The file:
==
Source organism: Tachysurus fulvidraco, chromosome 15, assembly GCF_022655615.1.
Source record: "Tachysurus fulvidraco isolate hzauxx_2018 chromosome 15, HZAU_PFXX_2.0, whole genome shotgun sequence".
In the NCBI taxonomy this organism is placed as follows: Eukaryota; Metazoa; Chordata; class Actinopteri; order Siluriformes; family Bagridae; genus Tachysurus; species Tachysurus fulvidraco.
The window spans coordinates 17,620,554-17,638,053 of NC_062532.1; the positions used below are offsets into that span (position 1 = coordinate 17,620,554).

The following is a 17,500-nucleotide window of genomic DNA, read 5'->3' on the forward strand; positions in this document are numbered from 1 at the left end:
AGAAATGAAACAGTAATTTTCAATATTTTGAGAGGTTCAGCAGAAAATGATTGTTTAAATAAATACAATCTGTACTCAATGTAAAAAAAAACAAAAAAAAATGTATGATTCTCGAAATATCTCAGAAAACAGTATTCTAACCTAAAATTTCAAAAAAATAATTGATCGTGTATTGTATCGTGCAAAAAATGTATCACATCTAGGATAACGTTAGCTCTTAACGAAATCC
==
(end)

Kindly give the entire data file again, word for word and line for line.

Source organism: Tachysurus fulvidraco, chromosome 15, assembly GCF_022655615.1.
Source record: "Tachysurus fulvidraco isolate hzauxx_2018 chromosome 15, HZAU_PFXX_2.0, whole genome shotgun sequence".
In the NCBI taxonomy this organism is placed as follows: Eukaryota; Metazoa; Chordata; class Actinopteri; order Siluriformes; family Bagridae; genus Tachysurus; species Tachysurus fulvidraco.
The window spans coordinates 17,620,554-17,638,053 of NC_062532.1; the positions used below are offsets into that span (position 1 = coordinate 17,620,554).

The following is a 17,500-nucleotide window of genomic DNA, read 5'->3' on the forward strand; positions in this document are numbered from 1 at the left end:
AGAAATGAAACAGTAATTTTCAATATTTTGAGAGGTTCAGCAGAAAATGATTGTTTAAATAAATACAATCTGTACTCAATGTAAAAAAAAACAAAAAAAAATGTATGATTCTCGAAATATCTCAGAAAACAGTATTCTAACCTAAAATTTCAAAAAAATAATTGATCGTGTATTGTATCGTGCAAAAAATGTATCACATCTAGGATAACGTTAGCTCTTAACGAAATCC